For many years, the mortgage interest deduction has been one of the most cherished tax deduction, and one that is not available in many other countries. However, the myth of this deduction is often stronger than the reality. That’s especially true in the wake of the 2017 Tax Cut and Jobs Act.
The TCJA did not directly affect the mortgage interest deduction. Many modifications in this area would probably be politically unacceptable. However, the TCJA did indirectly affect this deduction, and in a very big way.
There are no easy answers in the mortgage prepayment debate. Prepayment may or may not be a good idea, based on the homeowner’s financial status, financial goals, and other factors. All a certified tax coach, or anyone else, can do is give people as much information as possible. This data is even more important now, because the mortgage prepayment question often involves more than just the mortgage interest deduction.
Mortgage Interest and Property Taxes Before 2018
Before 2018, property taxes, school taxes, and all other state and local taxes were 100 percent deductible. This deduction supplemented the mortgage interest deduction. So, if a family paid $22,000 a year in mortgage interest payments and $5,000 in SALT (State And Local Taxes) property taxes, it made perfect sense to itemize. The $29,000 total mortgage write-off well exceeded the $12,000 standard deduction.
For this reason, many homeowners borrowed more money to take advantage of the mortgage interest deduction. Each installment payment does not have the same principal/interest division. At first, the bank applies most of each payment to interest. Later, after the interest is largely paid off, the payments go toward principal reduction. So, later in the repayment period, many homeowners refinanced their loans to increase their interest payments, and therefore their mortgage interest deductions.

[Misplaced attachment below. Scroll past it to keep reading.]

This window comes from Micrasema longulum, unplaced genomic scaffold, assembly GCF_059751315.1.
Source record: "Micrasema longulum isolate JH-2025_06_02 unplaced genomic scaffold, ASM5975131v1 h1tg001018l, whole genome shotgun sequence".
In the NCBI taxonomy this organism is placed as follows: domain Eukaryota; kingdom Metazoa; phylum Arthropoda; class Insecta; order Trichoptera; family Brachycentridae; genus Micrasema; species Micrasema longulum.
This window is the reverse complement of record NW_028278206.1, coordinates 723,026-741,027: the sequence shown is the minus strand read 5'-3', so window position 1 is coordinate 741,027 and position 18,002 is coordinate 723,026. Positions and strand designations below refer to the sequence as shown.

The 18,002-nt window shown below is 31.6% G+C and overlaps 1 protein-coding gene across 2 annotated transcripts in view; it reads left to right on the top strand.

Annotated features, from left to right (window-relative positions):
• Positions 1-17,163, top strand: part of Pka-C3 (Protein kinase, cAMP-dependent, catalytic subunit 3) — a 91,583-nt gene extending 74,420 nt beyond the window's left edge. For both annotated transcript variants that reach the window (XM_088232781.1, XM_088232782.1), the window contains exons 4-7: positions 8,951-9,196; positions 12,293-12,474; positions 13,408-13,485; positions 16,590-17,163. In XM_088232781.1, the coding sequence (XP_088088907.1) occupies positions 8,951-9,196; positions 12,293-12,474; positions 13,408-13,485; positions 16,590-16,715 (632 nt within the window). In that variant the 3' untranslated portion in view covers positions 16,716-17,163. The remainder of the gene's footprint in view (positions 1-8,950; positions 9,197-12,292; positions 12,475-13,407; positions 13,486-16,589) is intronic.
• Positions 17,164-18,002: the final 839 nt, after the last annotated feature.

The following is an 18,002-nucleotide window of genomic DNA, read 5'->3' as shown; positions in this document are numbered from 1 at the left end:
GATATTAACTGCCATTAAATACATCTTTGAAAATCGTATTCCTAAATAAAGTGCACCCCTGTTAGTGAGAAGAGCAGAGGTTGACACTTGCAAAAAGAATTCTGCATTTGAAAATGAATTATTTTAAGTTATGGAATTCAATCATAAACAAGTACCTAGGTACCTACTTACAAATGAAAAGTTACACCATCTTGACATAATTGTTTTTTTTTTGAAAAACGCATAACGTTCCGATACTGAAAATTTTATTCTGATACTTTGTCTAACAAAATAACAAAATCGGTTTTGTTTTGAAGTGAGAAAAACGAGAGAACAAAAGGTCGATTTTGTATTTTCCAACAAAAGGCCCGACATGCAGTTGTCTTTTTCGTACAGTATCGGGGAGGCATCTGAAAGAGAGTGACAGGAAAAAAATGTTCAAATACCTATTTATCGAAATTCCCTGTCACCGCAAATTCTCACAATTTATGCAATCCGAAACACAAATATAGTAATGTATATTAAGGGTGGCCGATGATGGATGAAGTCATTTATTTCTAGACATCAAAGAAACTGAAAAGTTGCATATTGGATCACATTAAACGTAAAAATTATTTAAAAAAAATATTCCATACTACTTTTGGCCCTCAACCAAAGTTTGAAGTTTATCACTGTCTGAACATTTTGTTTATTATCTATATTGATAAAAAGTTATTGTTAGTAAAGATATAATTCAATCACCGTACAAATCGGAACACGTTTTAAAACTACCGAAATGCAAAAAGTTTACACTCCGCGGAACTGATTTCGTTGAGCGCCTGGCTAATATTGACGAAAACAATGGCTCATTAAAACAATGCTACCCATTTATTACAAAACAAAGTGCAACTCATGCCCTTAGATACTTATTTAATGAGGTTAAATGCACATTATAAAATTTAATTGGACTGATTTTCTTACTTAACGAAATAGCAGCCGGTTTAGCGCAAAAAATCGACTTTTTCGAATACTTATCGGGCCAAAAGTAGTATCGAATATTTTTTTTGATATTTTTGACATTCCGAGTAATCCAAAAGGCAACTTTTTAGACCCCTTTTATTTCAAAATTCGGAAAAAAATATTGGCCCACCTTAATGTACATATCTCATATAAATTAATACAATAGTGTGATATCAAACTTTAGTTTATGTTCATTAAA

Mortgage Interest and Property Taxes After 2018.
The 2017 TCJA doubled the standard deduction for married couples to $24,000. So, to realize a tax benefit, itemized deductions must be incredibly high. In most cases, that’s not true..
If they itemize under the new law, our hypothetical family only realizes a $2,000 deduction ($22k in mortgage interest against a $24k standard deduction). Given the ease of checking the standard deduction box as opposed to the complexity of itemizing mortgage interest, that’s not much of a break..
Additionally, our hypothetical family can only deduct $10,000 in SALT taxes under the new law. So, their $5,000 property tax bill is probably either not fully deductible, or not deductible at all.
As a result, prepaying a mortgage to pay down debt may be a good idea. That money could be invested elsewhere. Before embarking on this path, make sure that the bank applies extra money to the Unpaid Principal Balance (UPB). The bank does not automatically do so. Additionally, if the loan has a large prepayment penalty, an early payoff may be a zero-sum game, at best.
To see which approach is best for you, reach out to a certified tax coach near you. Ready to start saving real money on your taxes? Call us today at 925-240-2886 to schedule your free consultation. As a thank you for scheduling your consultation, we’ll provide you with a book, The Great Tax Escape.